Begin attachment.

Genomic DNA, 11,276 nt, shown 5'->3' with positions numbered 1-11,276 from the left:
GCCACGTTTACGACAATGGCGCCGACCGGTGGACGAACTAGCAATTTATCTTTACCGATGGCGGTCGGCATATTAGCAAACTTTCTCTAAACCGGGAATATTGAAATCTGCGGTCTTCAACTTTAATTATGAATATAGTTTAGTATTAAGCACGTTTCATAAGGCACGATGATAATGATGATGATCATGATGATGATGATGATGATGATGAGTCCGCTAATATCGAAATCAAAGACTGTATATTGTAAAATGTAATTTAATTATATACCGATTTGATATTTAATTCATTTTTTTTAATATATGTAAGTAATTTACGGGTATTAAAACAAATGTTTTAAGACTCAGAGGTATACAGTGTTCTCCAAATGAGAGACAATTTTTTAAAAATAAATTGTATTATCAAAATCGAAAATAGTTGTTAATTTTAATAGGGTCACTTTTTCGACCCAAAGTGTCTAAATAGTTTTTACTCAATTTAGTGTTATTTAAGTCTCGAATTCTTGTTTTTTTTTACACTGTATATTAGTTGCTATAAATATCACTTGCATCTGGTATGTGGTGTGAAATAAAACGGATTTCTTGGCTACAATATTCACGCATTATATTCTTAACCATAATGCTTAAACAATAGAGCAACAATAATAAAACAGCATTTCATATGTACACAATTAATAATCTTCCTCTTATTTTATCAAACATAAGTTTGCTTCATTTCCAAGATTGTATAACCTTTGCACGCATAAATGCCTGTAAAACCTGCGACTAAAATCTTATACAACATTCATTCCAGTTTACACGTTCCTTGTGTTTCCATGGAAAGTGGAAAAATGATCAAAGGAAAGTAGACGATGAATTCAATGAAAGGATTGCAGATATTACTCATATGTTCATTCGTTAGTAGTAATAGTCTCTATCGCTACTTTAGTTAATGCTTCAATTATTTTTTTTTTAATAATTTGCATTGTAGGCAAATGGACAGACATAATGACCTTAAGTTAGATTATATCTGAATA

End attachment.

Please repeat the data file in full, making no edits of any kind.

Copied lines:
Genomic DNA, 11,276 nt, shown 5'->3' with positions numbered 1-11,276 from the left:
GCCACGTTTACGACAATGGCGCCGACCGGTGGACGAACTAGCAATTTATCTTTACCGATGGCGGTCGGCATATTAGCAAACTTTCTCTAAACCGGGAATATTGAAATCTGCGGTCTTCAACTTTAATTATGAATATAGTTTAGTATTAAGCACGTTTCATAAGGCACGATGATAATGATGATGATCATGATGATGATGATGATGATGATGAGTCCGCTAATATCGAAATCAAAGACTGTATATTGTAAAATGTAATTTAATTATATACCGATTTGATATTTAATTCATTTTTTTTAATATATGTAAGTAATTTACGGGTATTAAAACAAATGTTTTAAGACTCAGAGGTATACAGTGTTCTCCAAATGAGAGACAATTTTTTAAAAATAAATTGTATTATCAAAATCGAAAATAGTTGTTAATTTTAATAGGGTCACTTTTTCGACCCAAAGTGTCTAAATAGTTTTTACTCAATTTAGTGTTATTTAAGTCTCGAATTCTTGTTTTTTTTTACACTGTATATTAGTTGCTATAAATATCACTTGCATCTGGTATGTGGTGTGAAATAAAACGGATTTCTTGGCTACAATATTCACGCATTATATTCTTAACCATAATGCTTAAACAATAGAGCAACAATAATAAAACAGCATTTCATATGTACACAATTAATAATCTTCCTCTTATTTTATCAAACATAAGTTTGCTTCATTTCCAAGATTGTATAACCTTTGCACGCATAAATGCCTGTAAAACCTGCGACTAAAATCTTATACAACATTCATTCCAGTTTACACGTTCCTTGTGTTTCCATGGAAAGTGGAAAAATGATCAAAGGAAAGTAGACGATGAATTCAATGAAAGGATTGCAGATATTACTCATATGTTCATTCGTTAGTAGTAATAGTCTCTATCGCTACTTTAGTTAATGCTTCAATTATTTTTTTTTTAATAATTTGCATTGTAGGCAAATGGACAGACATAATGACCTTAAGTTAGATTATATCTGAATA